Leading semiconductor companies are insisting on more order transparency from customers to avoid another slump.
They are tying customers to tighter contracts and requiring more detailed forecasts to avoid the inventory problems that have contributed to the speed and depth of the current downturn.
Next month, Toshiba will introduce a computer system to let its larger customers place orders directly with factories. Fairchild Semiconductor has implemented a system that gives weekly updates on order levels from 40% of customers to help plan output.
Alf Boersig, vice-president of Toshiba Electronics Europe, says more transparency between suppliers and customers is vital to avoid future gluts.
"There is inventory everywhere. Industry has to learn about this. We need to deal with each other because investments are so expensive nowadays," he said. "Rather than monitoring billings and bookings, we need to monitor inventories. If we could do that, we would not have these sudden surprises."
Boersig says the new supply management system will integrate the entire chain.
During the past six months, Fairchild has rolled out a reporting system that gets customers to predict orders 26 weeks in advance.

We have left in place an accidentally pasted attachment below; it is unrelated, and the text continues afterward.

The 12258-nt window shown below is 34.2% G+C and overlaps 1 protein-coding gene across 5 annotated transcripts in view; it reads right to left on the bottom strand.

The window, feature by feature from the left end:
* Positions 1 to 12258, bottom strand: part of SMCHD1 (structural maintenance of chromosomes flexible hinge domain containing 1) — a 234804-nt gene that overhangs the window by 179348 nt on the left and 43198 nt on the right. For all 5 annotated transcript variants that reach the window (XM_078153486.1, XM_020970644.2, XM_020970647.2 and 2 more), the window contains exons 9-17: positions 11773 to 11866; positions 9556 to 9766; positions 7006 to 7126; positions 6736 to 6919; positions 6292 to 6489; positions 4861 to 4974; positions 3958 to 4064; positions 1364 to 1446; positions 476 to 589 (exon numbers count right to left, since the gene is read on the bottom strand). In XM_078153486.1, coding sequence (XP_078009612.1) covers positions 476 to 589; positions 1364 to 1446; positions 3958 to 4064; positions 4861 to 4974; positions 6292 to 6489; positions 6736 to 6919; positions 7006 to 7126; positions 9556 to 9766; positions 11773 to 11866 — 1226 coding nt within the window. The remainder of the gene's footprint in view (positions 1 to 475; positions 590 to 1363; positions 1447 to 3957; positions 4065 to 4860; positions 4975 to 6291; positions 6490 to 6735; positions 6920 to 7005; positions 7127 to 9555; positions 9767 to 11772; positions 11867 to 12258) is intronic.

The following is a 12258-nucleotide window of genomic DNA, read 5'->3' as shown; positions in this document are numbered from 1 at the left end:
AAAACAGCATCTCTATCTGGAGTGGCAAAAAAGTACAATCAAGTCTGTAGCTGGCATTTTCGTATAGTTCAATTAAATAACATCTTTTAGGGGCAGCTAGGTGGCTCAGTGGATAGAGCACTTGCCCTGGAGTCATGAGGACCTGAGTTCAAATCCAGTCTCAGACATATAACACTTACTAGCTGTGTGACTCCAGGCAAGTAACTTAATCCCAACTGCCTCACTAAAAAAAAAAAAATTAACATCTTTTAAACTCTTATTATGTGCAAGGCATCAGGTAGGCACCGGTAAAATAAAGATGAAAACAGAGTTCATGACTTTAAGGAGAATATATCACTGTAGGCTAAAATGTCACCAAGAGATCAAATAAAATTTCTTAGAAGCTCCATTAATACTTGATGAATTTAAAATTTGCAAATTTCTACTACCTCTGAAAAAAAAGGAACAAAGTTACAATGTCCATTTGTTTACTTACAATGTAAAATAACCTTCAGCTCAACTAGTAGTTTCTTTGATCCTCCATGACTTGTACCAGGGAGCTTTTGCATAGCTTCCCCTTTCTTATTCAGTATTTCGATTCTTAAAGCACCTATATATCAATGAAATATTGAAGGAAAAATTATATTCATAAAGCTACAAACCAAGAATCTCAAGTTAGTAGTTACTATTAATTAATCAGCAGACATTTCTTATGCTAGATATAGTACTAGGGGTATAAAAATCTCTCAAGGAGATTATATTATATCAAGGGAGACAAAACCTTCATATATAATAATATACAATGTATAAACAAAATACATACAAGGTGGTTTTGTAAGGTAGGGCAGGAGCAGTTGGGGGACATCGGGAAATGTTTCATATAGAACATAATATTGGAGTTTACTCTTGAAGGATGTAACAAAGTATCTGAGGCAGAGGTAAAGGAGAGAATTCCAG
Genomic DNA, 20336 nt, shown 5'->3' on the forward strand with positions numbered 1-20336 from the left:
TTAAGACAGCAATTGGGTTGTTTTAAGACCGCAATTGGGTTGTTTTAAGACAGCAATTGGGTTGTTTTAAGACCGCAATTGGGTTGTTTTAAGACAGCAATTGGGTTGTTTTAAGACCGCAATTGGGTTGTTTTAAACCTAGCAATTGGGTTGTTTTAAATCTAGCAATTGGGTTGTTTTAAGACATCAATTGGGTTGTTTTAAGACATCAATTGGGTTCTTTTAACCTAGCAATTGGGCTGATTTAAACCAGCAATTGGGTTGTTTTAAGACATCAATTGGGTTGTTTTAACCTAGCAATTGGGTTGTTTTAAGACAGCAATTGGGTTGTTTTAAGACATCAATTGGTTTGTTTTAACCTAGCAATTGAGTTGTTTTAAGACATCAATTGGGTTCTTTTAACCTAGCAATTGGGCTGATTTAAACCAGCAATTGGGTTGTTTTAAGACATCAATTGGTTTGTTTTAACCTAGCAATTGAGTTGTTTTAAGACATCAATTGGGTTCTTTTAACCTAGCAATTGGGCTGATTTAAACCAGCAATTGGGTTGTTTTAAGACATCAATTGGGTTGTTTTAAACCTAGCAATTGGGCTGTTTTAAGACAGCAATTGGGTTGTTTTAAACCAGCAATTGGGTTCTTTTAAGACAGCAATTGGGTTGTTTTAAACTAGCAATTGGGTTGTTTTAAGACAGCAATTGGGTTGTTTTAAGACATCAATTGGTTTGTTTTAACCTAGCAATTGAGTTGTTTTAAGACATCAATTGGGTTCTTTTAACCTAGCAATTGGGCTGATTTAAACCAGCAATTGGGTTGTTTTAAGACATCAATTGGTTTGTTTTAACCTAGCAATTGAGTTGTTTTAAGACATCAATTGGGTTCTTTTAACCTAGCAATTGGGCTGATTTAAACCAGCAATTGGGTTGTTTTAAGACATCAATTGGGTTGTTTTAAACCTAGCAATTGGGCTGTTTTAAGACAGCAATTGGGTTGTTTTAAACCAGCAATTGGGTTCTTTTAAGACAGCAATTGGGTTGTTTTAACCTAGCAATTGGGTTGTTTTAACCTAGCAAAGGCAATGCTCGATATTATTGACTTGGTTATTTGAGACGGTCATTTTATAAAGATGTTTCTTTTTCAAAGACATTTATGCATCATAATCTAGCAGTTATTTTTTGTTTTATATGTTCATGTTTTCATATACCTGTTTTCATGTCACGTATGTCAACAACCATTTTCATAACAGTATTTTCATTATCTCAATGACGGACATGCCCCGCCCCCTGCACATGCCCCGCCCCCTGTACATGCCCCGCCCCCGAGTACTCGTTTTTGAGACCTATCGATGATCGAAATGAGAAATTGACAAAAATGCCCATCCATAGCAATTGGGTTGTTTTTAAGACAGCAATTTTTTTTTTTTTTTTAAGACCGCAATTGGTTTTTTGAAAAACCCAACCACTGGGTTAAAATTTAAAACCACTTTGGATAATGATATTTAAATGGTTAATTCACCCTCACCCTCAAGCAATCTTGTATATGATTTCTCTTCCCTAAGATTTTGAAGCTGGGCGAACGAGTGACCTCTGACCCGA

Tom Hudson, corporate contracts director of Fairchild, says the increasing use of contract manufacturing had made it more difficult to use traditional techniques to plan production: "As the CEMs have inserted themselves, the suppliers have lost their visibility of the OEM's forecasts. Part of the oversupply was [a result of] the inability to manage inventory."
He says that a pilot programme started 18 months ago is letting the company predict demand more precisely: "We are embedding ourselves into the OEMs from the original design, and following that through from the bill of materials to the supply chain. The OEMs sign contracts to provide the forecasts we need."
Fairchild and Toshiba, among others, have focused on contracts with major suppliers to get better demand forecasts.
"We are tightening up our terms and conditions and requiring forecasts to help manage the process," said Hudson.
Boersig said: "Customers have to be more sure in what they commit to us."